One of those scholars isn’t an anthropologist or a musician at all, however. Roberto Velásquez is actually a mechanical engineer, and his simulations of air rushing through the whistles have been instrumental (no pun intended) to recent attempts to recreate the ceremonial sounds. If you look for videos of the death whistles in action, you’ll soon find Xavier Quijas Yxayotl, who has made the instruments out of ceramic, jade, and stone. You can also hear the whistle used in a more haunting, reserved way in the work of Mexican-Canadian Cristina García Islas.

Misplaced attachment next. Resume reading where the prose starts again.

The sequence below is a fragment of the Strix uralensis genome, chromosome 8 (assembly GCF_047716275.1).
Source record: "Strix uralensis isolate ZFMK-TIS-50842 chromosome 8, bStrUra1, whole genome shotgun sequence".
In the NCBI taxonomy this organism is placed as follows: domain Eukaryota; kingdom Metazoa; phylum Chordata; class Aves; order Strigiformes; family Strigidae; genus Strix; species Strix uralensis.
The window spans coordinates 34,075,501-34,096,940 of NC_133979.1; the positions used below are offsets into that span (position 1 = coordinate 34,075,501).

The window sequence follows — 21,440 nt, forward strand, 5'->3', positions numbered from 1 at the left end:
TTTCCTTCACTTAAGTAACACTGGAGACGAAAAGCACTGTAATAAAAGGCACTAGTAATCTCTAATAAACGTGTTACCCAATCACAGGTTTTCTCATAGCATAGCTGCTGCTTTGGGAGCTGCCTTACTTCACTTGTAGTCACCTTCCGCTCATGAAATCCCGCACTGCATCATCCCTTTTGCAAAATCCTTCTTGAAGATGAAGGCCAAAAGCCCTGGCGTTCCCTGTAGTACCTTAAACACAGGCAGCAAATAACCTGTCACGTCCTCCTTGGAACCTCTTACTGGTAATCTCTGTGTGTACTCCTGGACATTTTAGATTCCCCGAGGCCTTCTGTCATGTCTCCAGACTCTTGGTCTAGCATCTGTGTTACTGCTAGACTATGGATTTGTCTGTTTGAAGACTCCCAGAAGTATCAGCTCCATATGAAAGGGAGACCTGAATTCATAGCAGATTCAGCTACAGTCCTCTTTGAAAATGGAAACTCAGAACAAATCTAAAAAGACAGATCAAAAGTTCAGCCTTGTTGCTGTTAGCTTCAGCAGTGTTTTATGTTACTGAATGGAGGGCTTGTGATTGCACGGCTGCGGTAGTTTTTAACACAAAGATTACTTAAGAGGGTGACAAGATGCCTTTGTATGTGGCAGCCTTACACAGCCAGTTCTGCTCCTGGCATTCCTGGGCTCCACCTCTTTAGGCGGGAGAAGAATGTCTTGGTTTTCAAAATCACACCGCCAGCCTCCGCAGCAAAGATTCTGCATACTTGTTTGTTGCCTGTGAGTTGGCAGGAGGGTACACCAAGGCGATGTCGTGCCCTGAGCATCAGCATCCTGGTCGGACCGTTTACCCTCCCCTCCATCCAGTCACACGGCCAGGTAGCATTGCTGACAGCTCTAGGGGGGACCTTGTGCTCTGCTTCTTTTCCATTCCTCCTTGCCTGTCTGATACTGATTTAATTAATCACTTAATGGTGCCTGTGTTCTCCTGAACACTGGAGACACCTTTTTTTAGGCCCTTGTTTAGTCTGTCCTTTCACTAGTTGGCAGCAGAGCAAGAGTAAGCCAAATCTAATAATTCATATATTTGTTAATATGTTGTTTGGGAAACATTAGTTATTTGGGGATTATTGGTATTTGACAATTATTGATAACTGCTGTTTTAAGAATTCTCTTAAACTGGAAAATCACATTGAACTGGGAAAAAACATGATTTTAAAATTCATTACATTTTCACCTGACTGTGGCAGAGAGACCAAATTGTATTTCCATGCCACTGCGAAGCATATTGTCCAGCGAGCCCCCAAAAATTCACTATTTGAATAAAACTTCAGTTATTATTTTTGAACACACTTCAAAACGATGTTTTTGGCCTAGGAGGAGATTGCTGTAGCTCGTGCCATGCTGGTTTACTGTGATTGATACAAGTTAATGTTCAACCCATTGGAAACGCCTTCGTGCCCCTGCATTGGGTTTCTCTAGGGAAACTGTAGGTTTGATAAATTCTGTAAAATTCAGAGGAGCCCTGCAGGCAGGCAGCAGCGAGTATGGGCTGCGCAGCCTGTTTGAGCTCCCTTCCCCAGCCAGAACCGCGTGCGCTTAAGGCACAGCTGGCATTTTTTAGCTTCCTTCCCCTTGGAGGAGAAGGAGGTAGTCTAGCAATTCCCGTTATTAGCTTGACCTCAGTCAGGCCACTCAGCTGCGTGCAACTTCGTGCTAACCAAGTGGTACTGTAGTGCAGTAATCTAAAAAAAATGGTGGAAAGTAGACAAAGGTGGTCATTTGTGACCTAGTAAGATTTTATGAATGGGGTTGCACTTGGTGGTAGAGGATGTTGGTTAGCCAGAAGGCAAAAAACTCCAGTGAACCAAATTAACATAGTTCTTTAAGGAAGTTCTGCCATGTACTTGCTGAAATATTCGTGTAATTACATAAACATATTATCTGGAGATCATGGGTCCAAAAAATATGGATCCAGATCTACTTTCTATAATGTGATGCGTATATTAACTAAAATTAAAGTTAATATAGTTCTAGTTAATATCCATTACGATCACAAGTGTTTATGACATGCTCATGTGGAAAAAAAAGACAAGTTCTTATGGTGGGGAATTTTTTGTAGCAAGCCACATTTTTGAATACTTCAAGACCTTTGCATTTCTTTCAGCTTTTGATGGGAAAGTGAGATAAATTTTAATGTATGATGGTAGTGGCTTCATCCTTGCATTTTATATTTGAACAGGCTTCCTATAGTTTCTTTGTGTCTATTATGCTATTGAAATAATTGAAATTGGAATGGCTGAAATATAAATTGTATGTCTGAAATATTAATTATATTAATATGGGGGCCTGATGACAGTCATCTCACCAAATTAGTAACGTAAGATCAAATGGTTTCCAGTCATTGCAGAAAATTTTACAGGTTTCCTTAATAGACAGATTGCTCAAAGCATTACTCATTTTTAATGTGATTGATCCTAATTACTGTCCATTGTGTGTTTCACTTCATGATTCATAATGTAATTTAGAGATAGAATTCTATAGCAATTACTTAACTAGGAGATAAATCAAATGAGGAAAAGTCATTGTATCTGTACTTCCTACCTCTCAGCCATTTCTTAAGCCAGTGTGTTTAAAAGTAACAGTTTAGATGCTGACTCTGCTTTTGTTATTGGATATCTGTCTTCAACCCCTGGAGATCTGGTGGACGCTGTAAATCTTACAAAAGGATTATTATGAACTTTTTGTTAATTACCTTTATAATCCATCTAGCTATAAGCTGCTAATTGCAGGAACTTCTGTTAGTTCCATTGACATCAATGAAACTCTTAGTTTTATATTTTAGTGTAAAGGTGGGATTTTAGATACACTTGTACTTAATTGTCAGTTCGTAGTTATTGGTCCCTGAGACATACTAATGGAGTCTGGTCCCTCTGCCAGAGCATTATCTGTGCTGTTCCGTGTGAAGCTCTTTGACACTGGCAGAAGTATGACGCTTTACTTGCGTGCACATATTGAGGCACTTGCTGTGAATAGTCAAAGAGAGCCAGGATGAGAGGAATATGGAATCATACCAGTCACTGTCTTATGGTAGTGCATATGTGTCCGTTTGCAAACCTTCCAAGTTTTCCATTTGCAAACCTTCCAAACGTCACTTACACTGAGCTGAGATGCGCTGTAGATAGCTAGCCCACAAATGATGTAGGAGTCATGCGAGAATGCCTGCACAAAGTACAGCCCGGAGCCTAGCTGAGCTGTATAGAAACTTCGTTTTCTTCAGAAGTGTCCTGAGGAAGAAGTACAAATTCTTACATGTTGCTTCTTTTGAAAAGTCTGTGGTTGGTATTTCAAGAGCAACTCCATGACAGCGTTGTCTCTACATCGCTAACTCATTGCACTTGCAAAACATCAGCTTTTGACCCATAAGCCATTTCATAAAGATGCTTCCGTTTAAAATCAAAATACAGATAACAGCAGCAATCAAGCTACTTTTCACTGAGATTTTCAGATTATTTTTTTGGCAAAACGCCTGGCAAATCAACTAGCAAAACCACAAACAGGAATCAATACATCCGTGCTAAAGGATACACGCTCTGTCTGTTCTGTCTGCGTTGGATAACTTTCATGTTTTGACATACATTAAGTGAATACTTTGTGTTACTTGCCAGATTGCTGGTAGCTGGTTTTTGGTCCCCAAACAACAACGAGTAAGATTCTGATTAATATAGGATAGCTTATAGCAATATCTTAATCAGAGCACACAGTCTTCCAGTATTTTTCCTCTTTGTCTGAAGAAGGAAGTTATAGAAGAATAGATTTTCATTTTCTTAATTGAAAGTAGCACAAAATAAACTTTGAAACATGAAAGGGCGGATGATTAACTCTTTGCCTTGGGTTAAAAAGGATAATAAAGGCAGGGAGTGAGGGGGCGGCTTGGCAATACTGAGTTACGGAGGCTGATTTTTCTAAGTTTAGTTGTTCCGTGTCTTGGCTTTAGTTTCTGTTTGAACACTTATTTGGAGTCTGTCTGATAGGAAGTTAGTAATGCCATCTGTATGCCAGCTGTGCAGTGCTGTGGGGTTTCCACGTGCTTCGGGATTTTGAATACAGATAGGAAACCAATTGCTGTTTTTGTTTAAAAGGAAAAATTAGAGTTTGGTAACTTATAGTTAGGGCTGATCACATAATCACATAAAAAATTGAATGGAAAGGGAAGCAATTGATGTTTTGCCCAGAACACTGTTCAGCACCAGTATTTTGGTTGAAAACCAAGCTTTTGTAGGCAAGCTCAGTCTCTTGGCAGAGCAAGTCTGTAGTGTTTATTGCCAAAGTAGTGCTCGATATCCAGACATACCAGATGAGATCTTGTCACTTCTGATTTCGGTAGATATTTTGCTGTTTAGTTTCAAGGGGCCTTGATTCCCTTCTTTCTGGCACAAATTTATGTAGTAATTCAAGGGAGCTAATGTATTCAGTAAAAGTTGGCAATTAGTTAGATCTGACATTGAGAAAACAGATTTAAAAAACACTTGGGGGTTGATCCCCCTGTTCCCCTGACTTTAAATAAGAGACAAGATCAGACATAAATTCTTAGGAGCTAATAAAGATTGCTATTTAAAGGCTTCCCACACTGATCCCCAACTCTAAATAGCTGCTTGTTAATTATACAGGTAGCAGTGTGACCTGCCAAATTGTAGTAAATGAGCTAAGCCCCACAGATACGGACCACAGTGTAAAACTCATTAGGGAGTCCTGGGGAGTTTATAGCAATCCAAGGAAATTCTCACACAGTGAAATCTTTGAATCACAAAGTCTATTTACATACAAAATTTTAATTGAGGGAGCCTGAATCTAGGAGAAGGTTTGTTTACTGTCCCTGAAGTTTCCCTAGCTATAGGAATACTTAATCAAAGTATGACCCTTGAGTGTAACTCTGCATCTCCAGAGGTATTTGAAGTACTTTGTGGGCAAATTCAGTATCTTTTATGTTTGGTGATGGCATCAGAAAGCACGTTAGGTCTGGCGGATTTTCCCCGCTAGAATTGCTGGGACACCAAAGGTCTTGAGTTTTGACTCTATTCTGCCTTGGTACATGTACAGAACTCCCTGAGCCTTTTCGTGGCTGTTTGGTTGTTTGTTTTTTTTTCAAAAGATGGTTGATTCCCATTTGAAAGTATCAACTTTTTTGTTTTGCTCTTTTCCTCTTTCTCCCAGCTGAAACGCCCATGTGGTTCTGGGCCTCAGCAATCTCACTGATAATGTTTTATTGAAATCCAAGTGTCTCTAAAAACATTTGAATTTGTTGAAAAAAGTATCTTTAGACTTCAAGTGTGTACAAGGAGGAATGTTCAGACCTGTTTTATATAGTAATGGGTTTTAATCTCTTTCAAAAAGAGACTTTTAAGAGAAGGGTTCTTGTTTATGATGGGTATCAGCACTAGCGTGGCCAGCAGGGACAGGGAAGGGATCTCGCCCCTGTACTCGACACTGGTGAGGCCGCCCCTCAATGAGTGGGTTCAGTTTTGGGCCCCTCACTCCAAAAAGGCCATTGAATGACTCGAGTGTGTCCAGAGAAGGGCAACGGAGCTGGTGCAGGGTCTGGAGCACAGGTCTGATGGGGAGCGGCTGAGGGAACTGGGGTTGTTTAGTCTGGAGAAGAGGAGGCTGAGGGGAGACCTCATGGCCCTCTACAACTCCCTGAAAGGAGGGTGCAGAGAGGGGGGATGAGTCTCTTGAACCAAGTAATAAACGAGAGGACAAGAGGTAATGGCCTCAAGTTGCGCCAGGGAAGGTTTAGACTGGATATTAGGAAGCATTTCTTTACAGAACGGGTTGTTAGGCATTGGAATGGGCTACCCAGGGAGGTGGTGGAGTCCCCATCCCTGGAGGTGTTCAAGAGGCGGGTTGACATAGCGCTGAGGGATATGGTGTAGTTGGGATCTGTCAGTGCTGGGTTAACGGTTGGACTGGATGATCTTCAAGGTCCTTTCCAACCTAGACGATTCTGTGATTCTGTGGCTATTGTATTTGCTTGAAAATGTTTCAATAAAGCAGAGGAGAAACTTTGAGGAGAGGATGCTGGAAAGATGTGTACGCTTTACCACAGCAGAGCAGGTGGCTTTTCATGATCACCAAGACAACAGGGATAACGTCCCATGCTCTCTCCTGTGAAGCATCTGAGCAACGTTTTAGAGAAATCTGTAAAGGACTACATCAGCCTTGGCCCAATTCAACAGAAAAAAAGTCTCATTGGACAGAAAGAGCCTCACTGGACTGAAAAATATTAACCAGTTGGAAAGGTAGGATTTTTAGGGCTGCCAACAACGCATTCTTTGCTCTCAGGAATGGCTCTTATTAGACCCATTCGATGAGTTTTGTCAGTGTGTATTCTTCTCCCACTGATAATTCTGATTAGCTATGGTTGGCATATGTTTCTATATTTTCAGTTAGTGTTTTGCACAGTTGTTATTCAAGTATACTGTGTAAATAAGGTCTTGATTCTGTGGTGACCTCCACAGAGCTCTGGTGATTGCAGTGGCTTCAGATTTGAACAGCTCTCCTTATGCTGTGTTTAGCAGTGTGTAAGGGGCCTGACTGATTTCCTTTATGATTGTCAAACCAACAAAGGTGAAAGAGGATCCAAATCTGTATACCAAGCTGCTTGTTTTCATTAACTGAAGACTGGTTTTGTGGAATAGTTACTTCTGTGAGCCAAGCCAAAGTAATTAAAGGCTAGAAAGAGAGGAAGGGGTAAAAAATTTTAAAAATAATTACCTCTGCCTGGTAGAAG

Tlatelolco wasn’t just the site of whistle-accompanied sacrifices. It was also the location of the last stand of the Aztec Empire. In Miguel Leon-Portilla’s “Broken Spear” (available for free with a trial membership to Audible), readers get an inside look at the fall of an ancient kingdom. We handpick reading recommendations we think you may like. If you choose to make a purchase through that link, Curiosity will get a share of the sale.